She died by drowning, according to the Charleston County coroner.
“[Alligators] generally hold their prey in their very strong jaws and swim to deeper water,” Hart said. “If the prey struggles, they may roll in order to immobilize the prey.”
What can we learn from this?
We all know it’s important to “keep your distance” from an alligator, but how much distance exactly?
SCDNR biologists told FITSNews that while there is no magic number for a safe distance between you and a predator, “staying at least 10 feet from the water’s edge whether you see an alligator or not is a good starting point.”
And if you do see an alligator, stay alert and do not approach it. The woman in Kiawah was said to be getting closer to the alligator to take photos of the animal at the time of the attack. Experts say it’s possible that the alligator confused the woman with another animal.
“Alligators are large predators,” Hart said. “They should always be respected as such. Humans are not a natural prey source for alligators, but they can occasionally confuse people for other animals. As with any wild animal, do not approach or try to interact.”
While alligators are fierce predators, they mostly attack either in water or very close to the water’s edge.
“Alligators do not hunt on land,” SCDNR experts told FITSNews. “They are ambush predators and use their effective camouflage to stay hidden and submerged in water to quietly approach prey.”
“An alligator on land is generally laying in the sun to warm their body temperature,” Hard said. “When on land they feel exposed and at risk and may be more likely to posture defensively if approached.”
Ever heard the old wive’s tale to “run in zig zags” if an alligator is chasing you? That’s not really a thing.
“Generally, alligators do not chase people,” Hart said. “Since alligators feel more vulnerable on land, the two most likely scenarios if an alligator is moving toward you are either, you are between the alligator and the water (where it feels safest), or you are too close and the alligator is trying to scare you away. “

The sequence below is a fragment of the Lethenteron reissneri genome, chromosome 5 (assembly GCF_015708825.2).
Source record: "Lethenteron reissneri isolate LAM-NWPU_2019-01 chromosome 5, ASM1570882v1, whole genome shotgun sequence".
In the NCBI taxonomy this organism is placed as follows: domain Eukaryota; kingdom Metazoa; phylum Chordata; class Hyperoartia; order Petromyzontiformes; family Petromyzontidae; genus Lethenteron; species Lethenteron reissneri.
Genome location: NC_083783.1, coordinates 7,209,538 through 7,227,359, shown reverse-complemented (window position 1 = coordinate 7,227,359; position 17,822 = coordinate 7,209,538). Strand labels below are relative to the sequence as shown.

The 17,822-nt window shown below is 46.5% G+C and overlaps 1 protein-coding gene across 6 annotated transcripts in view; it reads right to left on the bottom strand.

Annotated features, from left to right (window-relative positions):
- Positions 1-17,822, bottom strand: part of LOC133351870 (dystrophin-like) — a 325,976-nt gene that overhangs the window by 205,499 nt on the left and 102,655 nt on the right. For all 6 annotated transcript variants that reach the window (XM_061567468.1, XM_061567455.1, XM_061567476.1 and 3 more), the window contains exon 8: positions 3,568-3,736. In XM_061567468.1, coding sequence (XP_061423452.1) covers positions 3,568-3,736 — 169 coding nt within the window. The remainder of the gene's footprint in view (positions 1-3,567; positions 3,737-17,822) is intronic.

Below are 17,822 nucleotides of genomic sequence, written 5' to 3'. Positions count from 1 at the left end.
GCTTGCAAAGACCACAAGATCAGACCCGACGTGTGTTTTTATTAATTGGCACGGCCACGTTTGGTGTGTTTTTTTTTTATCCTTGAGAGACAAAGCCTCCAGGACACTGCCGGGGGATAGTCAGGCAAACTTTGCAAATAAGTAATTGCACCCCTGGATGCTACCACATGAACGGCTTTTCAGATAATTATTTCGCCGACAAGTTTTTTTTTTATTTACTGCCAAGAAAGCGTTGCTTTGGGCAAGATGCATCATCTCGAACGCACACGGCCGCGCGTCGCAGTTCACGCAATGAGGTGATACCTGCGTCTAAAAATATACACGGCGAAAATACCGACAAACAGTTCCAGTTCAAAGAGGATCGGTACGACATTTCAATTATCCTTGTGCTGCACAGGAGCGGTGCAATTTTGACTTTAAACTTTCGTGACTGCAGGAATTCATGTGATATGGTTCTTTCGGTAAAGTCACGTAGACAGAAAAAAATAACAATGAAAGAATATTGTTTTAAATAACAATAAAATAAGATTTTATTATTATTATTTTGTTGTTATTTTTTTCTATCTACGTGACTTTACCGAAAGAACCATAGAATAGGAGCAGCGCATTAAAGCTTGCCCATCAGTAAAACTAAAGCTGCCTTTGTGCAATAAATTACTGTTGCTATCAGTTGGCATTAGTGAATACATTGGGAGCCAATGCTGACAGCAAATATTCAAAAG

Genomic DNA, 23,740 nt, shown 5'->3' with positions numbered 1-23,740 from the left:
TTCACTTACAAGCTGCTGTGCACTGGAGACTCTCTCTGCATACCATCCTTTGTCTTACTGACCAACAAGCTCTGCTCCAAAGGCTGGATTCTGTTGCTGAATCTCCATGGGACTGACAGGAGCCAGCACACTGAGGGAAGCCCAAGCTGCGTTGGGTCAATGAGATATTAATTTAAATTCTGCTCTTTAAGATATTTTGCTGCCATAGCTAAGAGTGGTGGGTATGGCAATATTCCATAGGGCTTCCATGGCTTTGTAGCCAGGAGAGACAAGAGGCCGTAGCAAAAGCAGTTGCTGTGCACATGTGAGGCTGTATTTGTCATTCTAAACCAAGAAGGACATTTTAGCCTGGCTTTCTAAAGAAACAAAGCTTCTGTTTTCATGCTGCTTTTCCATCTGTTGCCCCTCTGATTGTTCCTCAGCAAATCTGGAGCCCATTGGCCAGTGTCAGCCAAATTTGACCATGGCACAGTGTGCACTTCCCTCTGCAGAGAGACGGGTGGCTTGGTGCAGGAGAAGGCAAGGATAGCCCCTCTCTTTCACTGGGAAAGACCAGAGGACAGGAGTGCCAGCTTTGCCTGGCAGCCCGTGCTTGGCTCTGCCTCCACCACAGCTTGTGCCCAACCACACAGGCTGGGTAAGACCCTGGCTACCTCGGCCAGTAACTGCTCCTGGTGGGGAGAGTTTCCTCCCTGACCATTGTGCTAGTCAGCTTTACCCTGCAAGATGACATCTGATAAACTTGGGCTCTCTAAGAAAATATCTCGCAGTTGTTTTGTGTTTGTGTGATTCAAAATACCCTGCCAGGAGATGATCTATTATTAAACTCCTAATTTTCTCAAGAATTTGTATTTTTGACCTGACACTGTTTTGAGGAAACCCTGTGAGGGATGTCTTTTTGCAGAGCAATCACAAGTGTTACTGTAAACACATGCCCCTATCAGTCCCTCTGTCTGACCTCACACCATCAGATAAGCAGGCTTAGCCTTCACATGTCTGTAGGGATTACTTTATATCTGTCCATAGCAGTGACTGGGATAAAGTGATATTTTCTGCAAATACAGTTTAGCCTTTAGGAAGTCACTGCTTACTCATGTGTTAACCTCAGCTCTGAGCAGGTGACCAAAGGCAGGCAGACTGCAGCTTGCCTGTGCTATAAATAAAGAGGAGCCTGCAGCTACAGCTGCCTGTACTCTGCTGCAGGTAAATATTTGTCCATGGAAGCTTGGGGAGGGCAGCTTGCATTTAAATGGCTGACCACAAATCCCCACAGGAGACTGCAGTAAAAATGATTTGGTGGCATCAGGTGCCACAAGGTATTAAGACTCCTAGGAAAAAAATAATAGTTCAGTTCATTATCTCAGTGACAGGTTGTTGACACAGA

“Alligators will open their mouth, hiss, and move forward about a foot or two if they feel particularly threatened,” the SCDNR alligator expert told FITSNEWS. “Move away from the alligator and from the water and the alligator will calm down and move away from you, towards the water.”
This recent attack occurred during mating season for alligators in South Carolina. Breeding season, when male alligators are spotted in strange places far from lagoons as they search for their mates, typically runs from April to May typically.
“Alligators are more mobile during mating season, which can increase the likelihood of encountering one on land or in a new area,” Hart said. “Again, remain aware of your surroundings, and if you encounter an alligator remain calm, do not approach the alligator, do not move between the alligator and the nearest body of water, and if the alligator seems disturbed by your presence, move away from the alligator.”
After every alligator attack resulting in human injury or death, SCDNR experts conduct an investigation where they interview witnesses and examine the gator to see if there is evidence of feeding by people, injury, or disease.
Hart said in all three fatal incidents, there was no evidence that the alligators in question were hand-fed.